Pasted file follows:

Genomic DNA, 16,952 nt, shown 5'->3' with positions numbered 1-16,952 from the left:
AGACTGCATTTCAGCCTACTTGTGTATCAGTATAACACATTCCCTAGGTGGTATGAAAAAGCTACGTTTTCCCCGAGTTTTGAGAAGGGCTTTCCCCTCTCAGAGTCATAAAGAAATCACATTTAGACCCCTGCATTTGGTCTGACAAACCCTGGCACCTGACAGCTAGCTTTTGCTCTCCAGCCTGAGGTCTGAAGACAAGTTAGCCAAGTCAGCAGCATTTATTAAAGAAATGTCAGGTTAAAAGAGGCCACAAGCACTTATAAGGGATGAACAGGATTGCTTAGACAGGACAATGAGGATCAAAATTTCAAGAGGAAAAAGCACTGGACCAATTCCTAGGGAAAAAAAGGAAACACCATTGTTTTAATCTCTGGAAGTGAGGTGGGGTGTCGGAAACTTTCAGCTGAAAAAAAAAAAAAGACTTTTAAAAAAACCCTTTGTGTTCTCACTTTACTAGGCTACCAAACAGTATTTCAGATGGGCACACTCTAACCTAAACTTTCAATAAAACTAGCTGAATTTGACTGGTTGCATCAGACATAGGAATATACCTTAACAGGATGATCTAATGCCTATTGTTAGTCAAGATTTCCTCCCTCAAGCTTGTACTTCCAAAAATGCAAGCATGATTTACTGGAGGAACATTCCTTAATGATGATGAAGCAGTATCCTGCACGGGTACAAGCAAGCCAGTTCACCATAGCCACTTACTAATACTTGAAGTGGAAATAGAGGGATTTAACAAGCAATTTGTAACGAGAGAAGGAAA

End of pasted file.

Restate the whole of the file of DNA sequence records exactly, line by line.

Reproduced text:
Genomic DNA, 16,952 nt, shown 5'->3' with positions numbered 1-16,952 from the left:
AGACTGCATTTCAGCCTACTTGTGTATCAGTATAACACATTCCCTAGGTGGTATGAAAAAGCTACGTTTTCCCCGAGTTTTGAGAAGGGCTTTCCCCTCTCAGAGTCATAAAGAAATCACATTTAGACCCCTGCATTTGGTCTGACAAACCCTGGCACCTGACAGCTAGCTTTTGCTCTCCAGCCTGAGGTCTGAAGACAAGTTAGCCAAGTCAGCAGCATTTATTAAAGAAATGTCAGGTTAAAAGAGGCCACAAGCACTTATAAGGGATGAACAGGATTGCTTAGACAGGACAATGAGGATCAAAATTTCAAGAGGAAAAAGCACTGGACCAATTCCTAGGGAAAAAAAGGAAACACCATTGTTTTAATCTCTGGAAGTGAGGTGGGGTGTCGGAAACTTTCAGCTGAAAAAAAAAAAAAGACTTTTAAAAAAACCCTTTGTGTTCTCACTTTACTAGGCTACCAAACAGTATTTCAGATGGGCACACTCTAACCTAAACTTTCAATAAAACTAGCTGAATTTGACTGGTTGCATCAGACATAGGAATATACCTTAACAGGATGATCTAATGCCTATTGTTAGTCAAGATTTCCTCCCTCAAGCTTGTACTTCCAAAAATGCAAGCATGATTTACTGGAGGAACATTCCTTAATGATGATGAAGCAGTATCCTGCACGGGTACAAGCAAGCCAGTTCACCATAGCCACTTACTAATACTTGAAGTGGAAATAGAGGGATTTAACAAGCAATTTGTAACGAGAGAAGGAAA